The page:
public member function
<istream> <iostream>


streamsize readsome (char* s, streamsize n);
Read data available in buffer
Extracts up to n characters from the stream and stores them in the array pointed by s, stopping as soon as the internal buffer kept by the associated stream buffer object (if any) runs out of characters, even if the end-of-file has not yet been reached.

The function is meant to be used to read data from certain types of asynchronous sources that may eventually wait for more characters, since it stops extracting characters as soon as the internal buffer is exhausted, avoiding potential delays.

Note that this function relies on internals of the particular stream buffer object associated to the stream whose behavior is mostly implementation-defined for standard classes.

Internally, the function accesses the input sequence by first constructing a sentry object (with noskipws set to true). Then (if good), it checks how many characters are currently available at the associated stream buffer object by calling its member function in_avail and extracts up to that many characters by calling sbumpc (or sgetc). Finally, it destroys the sentry object before returning.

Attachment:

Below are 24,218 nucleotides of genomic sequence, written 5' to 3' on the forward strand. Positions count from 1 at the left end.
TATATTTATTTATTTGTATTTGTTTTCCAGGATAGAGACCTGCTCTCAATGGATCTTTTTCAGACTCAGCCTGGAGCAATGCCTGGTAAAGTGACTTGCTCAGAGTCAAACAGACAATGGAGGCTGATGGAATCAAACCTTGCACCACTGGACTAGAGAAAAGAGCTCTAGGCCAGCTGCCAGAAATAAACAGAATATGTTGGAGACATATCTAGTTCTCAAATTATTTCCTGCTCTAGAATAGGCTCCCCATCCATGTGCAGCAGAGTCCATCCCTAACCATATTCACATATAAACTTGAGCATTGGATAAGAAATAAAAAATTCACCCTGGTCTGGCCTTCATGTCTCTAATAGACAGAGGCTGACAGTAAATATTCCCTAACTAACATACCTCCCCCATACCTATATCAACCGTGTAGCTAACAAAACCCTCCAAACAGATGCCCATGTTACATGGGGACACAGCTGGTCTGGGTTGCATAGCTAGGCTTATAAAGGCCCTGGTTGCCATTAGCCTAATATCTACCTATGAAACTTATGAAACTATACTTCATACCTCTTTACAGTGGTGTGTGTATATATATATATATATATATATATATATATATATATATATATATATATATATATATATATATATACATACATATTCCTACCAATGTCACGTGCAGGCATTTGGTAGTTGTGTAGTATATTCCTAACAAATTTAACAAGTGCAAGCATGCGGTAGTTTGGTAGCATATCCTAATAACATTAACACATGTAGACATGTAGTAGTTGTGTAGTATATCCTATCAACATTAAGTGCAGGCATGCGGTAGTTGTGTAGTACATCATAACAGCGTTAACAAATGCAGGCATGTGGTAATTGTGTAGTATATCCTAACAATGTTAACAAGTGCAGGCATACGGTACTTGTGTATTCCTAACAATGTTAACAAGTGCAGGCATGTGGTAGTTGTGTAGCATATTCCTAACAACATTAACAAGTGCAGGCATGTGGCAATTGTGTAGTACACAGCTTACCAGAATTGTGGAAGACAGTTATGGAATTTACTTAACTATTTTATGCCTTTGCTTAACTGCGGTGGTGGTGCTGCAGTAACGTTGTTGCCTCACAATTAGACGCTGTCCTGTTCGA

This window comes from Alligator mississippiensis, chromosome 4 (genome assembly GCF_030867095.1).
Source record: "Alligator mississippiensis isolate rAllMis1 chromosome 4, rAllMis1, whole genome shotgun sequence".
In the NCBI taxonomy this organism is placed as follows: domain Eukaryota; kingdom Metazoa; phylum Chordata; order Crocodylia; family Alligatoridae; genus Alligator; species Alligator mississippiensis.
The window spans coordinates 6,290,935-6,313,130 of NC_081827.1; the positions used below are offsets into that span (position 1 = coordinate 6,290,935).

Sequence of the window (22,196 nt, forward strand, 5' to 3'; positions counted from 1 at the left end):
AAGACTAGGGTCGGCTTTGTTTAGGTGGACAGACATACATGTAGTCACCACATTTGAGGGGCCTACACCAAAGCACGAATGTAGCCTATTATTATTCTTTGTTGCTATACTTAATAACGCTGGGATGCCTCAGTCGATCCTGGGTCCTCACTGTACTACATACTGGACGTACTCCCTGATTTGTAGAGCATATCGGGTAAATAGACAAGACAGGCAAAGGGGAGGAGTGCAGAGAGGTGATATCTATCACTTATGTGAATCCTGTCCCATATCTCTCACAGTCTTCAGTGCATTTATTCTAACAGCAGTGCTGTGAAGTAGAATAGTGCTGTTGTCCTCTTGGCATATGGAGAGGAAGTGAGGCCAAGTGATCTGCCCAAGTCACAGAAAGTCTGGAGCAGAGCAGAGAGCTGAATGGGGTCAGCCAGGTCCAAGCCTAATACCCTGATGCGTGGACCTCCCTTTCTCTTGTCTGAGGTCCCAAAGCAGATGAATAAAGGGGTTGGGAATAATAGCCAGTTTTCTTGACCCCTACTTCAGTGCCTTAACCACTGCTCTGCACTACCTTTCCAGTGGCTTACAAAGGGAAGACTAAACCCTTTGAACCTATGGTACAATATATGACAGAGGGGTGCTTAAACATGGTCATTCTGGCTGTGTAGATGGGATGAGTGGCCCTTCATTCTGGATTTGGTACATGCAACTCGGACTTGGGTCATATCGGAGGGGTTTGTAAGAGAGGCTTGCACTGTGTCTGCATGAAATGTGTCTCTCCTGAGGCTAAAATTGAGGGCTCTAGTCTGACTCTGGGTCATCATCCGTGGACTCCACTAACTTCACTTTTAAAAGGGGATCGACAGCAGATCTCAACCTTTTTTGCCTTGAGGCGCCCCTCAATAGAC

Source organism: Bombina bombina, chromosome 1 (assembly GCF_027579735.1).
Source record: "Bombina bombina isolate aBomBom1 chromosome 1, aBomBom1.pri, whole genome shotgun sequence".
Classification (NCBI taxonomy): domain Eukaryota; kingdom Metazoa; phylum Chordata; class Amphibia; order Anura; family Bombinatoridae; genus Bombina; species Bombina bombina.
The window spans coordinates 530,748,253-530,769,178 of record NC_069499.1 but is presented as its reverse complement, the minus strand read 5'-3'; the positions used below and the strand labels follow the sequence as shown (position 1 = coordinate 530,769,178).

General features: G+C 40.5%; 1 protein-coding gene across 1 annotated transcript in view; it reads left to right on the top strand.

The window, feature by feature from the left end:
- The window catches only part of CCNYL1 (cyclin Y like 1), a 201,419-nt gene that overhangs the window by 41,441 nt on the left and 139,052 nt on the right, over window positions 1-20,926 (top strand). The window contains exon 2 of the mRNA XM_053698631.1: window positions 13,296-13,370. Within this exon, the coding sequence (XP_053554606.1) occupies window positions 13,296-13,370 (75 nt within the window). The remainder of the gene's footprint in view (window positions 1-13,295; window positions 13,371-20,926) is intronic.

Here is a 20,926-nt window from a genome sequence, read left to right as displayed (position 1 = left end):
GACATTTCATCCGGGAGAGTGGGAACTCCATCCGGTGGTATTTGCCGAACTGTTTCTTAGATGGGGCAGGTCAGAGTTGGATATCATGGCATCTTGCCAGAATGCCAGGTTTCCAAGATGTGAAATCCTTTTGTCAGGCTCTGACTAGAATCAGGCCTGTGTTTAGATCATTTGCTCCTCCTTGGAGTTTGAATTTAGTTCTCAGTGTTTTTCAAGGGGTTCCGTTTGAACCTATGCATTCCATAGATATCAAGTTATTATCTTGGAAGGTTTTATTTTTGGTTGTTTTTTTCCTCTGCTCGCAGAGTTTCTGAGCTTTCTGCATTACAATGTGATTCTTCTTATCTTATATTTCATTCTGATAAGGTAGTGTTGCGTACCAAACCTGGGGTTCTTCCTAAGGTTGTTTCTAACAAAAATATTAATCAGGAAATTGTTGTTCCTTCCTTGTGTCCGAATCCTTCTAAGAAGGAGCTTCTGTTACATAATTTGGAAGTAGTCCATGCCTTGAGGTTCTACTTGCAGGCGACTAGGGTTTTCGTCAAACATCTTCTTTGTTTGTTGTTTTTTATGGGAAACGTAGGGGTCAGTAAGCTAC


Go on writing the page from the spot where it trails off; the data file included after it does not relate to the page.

The number of characters successfully read and stored by this function can be accessed by calling member gcount.


Pointer to an array where the extracted characters are stored.
Maximum number of characters to extract.
streamsize is a signed integral type.

Return Value

The number of characters stored.
streamsize is a signed integral type.

Errors are signaled by modifying the internal state flags:
eofbitThe input sequence has no characters available (as reported by rdbuf()->in_avail() returning -1).
failbitThe construction of sentry failed (such as when the stream state was not good before the call).
badbitError on stream (such as when this function catches an exception thrown by an internal operation).
When set, the integrity of the stream may have been affected.
Multiple flags may be set by a single operation.

If the operation sets an internal state flag that was registered with member exceptions, the function throws an exception of member type failure.

Data races

Modifies the elements in the array pointed by s and the stream object.
Concurrent access to the same stream object may cause data races, except for the standard stream object cin when this is synchronized with stdio (in this case, no data races are initiated, although no guarantees are given on the order in which extracted characters are attributed to threads).

Exception safety

Basic guarantee: if an exception is thrown, the object is in a valid state.
It throws an exception of member type failure if the resulting error state flag is not goodbit and member exceptions was set to throw for that state.
Any exception thrown by an internal operation is caught and handled by the function, setting badbit. If badbit was set on the last call to exceptions, the function rethrows the caught exception.

See also